You Can Still Vote In GOP Primaries

by Lauren Holter

After Ted Cruz and John Kasich dropped out of the presidential race, Donald Trump was automatically thrust into the position of presumptive Republican nominee. It may seem like the party's just waiting around to make things official at the convention in July, but the remaining primaries haven't been cancelled. In fact, you can still vote in Republican primaries up until the Republican National Convention.

Seven states still have scheduled GOP primaries, with Oregon on Tuesday, Washington on May 24, and California, Montana, New Jersey, New Mexico, and South Dakota on June 7. Trump currently has 1,086 pledged delegates, and has to get 1,237 in order to officially win the party's nomination, meaning he technically has to keep winning primaries. The ballots won't only list Trump's name, though, as candidates aren't necessarily removed when they drop out (or "suspend"). According to The Guardian, California's ballot in a few weeks will also include Cruz, Kasich, Ben Carson, and Jim Gilmore.

This leaves the possibility for anti-Trump Republicans to vote for someone other than the real-estate-mogul-turned-politician in protest. Even if it won't make much of a difference, it could at least make you feel better than voting for a candidate you absolutely abhor or not voting at all.


In Oregon, there are 28 total of GOP delegates up for grabs on Tuesday. A candidate has to win at least 15 percent of the vote per congressional district to get even a single delegate, so it's unlikely that anti-Trump votes will give any delegates to his prior opponents. Polls from late April and early May had Trump way ahead of Cruz and Kasich in the state anyway, highlighting how he probably would have won even with them still in the race.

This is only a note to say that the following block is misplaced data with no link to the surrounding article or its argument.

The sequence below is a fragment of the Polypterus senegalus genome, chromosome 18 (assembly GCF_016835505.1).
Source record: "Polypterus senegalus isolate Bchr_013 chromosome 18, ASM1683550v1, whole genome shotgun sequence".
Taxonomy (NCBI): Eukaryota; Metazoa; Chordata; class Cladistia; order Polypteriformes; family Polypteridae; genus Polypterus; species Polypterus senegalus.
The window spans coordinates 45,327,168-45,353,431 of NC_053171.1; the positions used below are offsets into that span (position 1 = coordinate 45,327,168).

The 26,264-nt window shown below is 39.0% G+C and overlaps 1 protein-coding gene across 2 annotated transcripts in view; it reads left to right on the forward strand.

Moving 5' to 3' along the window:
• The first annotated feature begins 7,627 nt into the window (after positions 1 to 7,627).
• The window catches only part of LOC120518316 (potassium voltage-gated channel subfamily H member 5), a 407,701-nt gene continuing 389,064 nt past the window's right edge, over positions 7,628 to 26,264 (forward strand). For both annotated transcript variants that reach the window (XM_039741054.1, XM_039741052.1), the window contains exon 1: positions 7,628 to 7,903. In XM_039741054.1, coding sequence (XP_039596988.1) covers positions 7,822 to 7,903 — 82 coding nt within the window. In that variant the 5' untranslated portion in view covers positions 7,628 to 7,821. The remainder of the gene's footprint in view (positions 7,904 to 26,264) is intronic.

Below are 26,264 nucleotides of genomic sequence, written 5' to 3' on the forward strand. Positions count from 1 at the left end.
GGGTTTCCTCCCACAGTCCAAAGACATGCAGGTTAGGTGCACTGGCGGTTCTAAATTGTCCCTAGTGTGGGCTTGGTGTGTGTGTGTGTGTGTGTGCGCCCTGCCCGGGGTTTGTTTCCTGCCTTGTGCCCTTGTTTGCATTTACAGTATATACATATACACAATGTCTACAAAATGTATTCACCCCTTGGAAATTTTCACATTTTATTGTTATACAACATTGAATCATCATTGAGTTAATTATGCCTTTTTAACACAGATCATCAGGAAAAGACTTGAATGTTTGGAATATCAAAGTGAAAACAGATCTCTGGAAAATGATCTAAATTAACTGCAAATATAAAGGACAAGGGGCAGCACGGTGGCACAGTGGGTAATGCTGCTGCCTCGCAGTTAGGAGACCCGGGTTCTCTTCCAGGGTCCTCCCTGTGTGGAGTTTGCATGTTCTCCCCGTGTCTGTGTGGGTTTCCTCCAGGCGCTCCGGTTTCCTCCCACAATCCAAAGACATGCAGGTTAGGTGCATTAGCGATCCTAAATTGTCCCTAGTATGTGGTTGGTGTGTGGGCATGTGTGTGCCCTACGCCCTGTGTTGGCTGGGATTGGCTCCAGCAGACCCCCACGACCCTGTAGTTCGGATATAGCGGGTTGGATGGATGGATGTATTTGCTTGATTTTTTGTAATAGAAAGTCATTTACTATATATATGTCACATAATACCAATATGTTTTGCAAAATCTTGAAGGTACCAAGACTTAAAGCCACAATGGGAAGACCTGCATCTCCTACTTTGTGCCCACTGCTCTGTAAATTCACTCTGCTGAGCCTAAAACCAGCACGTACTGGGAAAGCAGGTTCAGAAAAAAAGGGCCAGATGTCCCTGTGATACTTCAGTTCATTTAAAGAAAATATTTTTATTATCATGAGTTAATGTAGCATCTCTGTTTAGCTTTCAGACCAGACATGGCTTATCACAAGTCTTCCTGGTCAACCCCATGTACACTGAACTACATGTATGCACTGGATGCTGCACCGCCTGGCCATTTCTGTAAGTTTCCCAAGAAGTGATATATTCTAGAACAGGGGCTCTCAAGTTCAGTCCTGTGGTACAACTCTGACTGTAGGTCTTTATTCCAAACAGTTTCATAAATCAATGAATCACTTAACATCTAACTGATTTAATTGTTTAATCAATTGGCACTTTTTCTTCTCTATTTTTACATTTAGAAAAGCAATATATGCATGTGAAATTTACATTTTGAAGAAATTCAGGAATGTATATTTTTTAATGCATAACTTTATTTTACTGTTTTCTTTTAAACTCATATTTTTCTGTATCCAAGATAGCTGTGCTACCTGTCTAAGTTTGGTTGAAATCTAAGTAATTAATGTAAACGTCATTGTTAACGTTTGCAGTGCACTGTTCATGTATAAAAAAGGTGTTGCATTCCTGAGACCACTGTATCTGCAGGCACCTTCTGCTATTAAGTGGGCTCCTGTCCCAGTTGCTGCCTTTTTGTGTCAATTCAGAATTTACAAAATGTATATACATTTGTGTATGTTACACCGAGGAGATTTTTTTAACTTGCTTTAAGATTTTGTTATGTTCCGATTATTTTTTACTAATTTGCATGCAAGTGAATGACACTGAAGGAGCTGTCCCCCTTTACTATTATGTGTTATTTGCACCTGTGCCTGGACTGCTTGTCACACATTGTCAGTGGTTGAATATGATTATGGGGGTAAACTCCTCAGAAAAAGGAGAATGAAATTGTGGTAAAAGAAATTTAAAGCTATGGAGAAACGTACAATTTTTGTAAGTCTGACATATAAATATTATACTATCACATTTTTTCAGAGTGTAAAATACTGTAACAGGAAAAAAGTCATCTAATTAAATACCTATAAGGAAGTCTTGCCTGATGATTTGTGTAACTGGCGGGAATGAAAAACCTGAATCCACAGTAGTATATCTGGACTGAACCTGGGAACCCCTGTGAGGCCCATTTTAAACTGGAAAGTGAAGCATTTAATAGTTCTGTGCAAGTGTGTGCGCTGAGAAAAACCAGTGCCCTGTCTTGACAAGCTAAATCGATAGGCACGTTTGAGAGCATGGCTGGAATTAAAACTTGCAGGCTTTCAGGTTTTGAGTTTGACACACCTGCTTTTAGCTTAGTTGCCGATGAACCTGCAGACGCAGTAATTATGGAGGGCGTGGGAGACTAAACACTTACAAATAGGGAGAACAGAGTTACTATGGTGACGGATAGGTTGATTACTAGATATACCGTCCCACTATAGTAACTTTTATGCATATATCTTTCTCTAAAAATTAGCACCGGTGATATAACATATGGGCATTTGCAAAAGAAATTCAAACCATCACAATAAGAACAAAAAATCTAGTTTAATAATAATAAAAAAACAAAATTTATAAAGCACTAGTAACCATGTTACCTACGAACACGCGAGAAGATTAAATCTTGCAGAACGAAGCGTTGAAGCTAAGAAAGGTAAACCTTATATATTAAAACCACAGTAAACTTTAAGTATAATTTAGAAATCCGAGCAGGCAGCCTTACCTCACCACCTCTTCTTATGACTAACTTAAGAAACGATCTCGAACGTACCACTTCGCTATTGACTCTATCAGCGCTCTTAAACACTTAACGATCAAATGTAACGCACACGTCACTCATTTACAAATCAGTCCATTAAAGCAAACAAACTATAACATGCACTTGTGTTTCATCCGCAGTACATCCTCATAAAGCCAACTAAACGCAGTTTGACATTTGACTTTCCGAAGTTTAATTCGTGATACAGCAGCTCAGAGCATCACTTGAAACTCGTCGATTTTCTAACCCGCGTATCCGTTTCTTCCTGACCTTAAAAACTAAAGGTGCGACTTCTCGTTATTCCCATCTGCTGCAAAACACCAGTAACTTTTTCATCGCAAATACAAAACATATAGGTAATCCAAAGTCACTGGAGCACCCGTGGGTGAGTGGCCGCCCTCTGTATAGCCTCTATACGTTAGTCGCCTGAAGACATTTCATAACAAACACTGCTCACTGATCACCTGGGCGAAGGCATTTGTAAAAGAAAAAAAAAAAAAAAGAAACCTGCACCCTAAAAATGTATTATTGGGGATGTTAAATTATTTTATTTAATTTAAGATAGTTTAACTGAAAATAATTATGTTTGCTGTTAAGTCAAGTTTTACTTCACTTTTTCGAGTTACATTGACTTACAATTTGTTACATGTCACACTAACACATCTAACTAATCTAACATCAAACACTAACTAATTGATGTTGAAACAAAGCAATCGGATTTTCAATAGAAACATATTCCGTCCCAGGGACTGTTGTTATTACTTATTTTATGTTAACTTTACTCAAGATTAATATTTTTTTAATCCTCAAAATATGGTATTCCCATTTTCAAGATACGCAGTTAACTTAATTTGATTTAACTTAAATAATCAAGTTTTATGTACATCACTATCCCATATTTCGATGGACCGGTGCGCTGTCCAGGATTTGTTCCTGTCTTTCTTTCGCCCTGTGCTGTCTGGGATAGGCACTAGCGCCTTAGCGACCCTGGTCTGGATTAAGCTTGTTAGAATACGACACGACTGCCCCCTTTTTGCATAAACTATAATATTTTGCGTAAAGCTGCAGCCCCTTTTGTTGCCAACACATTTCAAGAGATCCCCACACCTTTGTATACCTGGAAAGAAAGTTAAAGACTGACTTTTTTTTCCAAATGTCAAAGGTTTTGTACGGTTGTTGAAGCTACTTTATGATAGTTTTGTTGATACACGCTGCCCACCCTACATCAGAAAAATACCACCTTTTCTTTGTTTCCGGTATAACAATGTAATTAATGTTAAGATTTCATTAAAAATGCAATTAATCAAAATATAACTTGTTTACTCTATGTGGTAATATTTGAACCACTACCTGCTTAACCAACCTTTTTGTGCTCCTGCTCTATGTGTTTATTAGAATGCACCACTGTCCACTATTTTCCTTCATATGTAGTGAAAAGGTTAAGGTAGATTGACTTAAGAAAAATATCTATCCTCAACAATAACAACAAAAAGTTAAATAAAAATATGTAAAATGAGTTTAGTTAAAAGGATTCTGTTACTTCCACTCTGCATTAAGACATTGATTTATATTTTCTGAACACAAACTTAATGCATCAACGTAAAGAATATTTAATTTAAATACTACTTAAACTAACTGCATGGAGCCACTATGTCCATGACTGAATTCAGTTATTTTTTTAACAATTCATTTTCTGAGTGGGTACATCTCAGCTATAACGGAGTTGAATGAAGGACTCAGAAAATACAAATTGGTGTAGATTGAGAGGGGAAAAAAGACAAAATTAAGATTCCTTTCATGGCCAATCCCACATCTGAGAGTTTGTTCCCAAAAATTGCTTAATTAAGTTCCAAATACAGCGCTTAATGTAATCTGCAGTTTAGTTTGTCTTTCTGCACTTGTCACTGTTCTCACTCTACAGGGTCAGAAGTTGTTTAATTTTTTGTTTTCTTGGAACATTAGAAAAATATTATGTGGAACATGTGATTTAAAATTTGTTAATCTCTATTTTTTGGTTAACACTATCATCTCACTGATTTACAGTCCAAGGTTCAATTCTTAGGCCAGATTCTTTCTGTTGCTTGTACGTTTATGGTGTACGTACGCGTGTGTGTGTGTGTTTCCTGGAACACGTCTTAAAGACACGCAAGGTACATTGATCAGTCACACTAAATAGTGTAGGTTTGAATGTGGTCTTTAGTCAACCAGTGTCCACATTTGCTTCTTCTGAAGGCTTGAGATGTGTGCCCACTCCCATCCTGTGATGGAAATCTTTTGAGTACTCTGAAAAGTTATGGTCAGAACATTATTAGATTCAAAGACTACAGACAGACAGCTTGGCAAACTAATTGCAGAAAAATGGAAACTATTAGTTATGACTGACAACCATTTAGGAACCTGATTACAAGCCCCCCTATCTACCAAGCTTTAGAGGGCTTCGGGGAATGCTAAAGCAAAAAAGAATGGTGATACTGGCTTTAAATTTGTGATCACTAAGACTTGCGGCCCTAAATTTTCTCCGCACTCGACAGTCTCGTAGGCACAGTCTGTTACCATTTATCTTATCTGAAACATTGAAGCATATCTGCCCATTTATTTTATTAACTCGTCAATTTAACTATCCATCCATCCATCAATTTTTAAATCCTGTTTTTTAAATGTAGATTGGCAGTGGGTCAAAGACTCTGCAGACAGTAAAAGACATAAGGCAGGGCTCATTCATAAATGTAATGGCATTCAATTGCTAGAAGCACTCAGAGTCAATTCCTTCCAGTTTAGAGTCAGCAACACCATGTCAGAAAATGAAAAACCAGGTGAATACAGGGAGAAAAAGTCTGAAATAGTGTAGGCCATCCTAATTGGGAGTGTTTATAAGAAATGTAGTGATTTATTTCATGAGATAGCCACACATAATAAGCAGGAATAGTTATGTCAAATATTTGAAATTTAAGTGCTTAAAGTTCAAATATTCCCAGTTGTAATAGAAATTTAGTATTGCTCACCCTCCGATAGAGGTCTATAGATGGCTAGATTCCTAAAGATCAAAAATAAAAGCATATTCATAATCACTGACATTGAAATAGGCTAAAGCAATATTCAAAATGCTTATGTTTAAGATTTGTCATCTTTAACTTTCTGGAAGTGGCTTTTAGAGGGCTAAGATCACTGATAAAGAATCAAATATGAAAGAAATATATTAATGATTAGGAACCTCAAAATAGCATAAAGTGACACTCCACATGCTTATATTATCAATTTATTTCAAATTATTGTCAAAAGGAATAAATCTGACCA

Although the primaries are still happening, they're pretty much over. Now, Trump's campaign is focused on the delegates still being picked for the Cleveland convention. The billionaire needs to make sure the chosen representatives support his nomination and don't cause trouble for him. Because the 112 members of the Republican rules committee have the power to change convention rules in order to stop a Trump ticket, the presumptive nominee has to ensure that committee isn't run by delegates who oppose him. They're chosen at state conventions, with each state and territory electing one man and one woman to represent it in Cleveland.

Trump hasn't completely won over GOP elites, so there could still be an unexpected showdown in July — but not if he can help it.